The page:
“There is something in our Christian faith, at the center of it, which says to us that Good Friday may occupy the throne for a day, but ultimately it must give way to the triumphant beat of the drums of Easter … There is something in this universe which justifies William Cullen Bryant in saying: ‘Truth crushed to earth will rise again.’ … I believe that unarmed truth and unconditional love will have the final word in reality. This is why right, temporarily defeated, is stronger that evil triumphant.”
… Unless you trust the power of love.
We cannot talk about the life, work and witness of Martin Luther King, Jr., without listening to his words about the power of love.
“Darkness cannot drive out darkness; only light can do that. Hate cannot drive out hate; only love can do that.”
“We must meet hate with love. We must meet physical force with soul force. There is still a voice crying out through the vista of time, saying: ‘Love your enemies, bless them that curse you, pray for them that despitefully use you.’ …
“I’m not talking about a sentimental, shallow kind of love … I’m talking about the love of God in the hearts of men. I’m talking about a type of love which will cause you to love the person who does the evil deed while hating the deed that the person does. We’ve got to love.“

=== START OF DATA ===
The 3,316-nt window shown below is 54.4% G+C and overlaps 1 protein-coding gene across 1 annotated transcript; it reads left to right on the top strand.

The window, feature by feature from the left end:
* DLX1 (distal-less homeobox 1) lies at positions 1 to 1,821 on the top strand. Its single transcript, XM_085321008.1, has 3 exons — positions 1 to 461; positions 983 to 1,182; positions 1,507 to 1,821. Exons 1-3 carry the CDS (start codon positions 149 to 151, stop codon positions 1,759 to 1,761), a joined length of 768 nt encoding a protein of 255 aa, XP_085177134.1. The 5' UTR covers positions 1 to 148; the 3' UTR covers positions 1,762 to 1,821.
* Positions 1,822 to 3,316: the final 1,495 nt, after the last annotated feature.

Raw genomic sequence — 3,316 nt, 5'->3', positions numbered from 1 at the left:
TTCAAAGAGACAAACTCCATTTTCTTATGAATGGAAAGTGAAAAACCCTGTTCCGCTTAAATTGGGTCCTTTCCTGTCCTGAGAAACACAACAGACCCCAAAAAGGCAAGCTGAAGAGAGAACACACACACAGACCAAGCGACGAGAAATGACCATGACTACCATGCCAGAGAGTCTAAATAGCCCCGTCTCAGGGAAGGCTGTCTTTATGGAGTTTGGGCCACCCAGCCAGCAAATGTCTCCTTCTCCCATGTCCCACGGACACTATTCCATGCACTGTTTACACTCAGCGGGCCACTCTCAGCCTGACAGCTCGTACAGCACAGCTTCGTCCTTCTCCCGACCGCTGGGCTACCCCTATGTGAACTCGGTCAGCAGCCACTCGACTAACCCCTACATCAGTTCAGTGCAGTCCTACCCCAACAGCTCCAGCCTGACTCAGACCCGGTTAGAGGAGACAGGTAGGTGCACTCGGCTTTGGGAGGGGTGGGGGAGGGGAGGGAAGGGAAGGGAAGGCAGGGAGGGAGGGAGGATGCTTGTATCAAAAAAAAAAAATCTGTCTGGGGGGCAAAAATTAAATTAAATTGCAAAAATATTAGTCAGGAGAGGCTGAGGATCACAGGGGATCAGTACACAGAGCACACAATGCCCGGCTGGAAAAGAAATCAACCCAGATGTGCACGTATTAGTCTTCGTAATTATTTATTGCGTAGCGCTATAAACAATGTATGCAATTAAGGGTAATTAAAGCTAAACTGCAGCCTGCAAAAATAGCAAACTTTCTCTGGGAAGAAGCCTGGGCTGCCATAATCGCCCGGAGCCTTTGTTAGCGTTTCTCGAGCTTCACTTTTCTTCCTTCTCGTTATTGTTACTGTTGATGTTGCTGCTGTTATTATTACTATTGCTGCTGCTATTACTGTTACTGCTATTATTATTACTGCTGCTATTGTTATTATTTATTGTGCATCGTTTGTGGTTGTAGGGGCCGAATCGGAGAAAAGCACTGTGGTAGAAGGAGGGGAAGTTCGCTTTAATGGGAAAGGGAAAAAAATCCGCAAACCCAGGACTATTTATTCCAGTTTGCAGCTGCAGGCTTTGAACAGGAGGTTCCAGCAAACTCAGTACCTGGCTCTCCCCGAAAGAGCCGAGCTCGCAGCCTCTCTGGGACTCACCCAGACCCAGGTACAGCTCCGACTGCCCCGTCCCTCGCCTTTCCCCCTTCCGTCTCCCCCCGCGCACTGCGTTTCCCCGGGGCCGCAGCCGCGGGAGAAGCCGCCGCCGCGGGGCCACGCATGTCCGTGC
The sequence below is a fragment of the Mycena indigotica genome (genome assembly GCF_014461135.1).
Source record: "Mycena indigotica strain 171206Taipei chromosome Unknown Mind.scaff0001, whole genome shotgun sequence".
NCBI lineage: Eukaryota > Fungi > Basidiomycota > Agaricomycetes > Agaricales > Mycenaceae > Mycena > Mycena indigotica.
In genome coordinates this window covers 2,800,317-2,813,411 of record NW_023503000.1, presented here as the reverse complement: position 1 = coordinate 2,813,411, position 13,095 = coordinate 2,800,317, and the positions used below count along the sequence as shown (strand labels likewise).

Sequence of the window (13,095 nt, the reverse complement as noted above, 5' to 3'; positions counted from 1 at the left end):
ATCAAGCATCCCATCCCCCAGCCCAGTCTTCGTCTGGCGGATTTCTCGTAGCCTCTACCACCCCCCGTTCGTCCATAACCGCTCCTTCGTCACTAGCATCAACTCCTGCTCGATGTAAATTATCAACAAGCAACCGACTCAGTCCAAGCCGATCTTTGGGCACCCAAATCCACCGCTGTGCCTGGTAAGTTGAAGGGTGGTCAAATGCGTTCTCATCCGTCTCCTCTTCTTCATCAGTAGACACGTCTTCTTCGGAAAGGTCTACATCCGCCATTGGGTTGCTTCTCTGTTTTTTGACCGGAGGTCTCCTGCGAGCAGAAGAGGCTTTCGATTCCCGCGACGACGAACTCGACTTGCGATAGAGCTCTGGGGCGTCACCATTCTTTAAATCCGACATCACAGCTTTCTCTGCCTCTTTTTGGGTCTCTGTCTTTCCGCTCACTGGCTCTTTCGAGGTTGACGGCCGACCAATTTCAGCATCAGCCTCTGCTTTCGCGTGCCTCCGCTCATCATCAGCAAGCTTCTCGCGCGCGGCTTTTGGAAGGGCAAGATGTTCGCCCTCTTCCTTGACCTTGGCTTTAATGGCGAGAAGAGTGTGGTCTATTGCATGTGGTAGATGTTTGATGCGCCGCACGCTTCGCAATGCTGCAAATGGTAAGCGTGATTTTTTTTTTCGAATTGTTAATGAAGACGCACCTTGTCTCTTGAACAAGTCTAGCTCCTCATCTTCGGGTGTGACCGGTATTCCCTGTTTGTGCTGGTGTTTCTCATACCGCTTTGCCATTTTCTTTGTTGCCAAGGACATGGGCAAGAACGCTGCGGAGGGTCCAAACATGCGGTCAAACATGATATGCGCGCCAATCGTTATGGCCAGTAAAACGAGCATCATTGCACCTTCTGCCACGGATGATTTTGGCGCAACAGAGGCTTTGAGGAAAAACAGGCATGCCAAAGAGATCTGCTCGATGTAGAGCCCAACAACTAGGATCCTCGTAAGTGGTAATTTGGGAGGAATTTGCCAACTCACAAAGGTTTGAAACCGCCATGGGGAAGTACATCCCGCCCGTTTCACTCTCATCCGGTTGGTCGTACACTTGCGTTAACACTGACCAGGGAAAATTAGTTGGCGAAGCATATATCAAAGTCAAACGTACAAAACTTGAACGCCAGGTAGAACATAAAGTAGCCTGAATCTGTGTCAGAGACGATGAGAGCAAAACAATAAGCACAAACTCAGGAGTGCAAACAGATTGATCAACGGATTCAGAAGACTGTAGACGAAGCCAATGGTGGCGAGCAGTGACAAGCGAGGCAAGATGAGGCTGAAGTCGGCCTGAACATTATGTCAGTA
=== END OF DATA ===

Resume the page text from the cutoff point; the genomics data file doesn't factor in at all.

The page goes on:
Perhaps then, and only then, our talking about Dr. King might become living like him.
Grace and peace,
3 thoughts on “Don’t Talk About Martin Luther King, Jr., Unless…”
In the interest of accuracy, a “few” violent BLM protests in 2020, actually numbered 574 declared riots, along with untold numbers of other that should have been. More than 2000 law enforcement officers were injured, and some were killed. Property damage was conservatively estimated in the hundreds of millions range.
As tragic as January 6th was, it paled in comparison to the 2020 violence. More importantly, it was that kind of violence that Dr. King spoke against. On this day, let’s focus on the non-violent, struggle for racial equality, and not taint it with ongoing, false equivalent references to Trump, especially while downplaying the BLM violence that Dr. King would have abhorred.
You need to read King more deeply and seriously before you try to speak for him. King disagreed with violence for strategic reasons as least as much as philosophical reasons. He disagreed with violence, but what he really abhorred were the conditions that naturally and inevitably led to violence. When asked about the rioters of his time, he never blamed or belittled them, but rather pointed to the reality that violence would continue as long as there was injustice and inequality. As to your comparison between what you inaccurately refer to as “BLM violence” of the summer of 2020 and the insurrection of January 6th, clearly you cannot see the forest for the trees. Among other differences, to the extent that the riots of 2020 were a protest, they were a protest against the very real problems of racism and police violence directed towards people of color, while the rioters of 2021 were protesting an imagined stolen election.
Thank you, Jim!! Sandy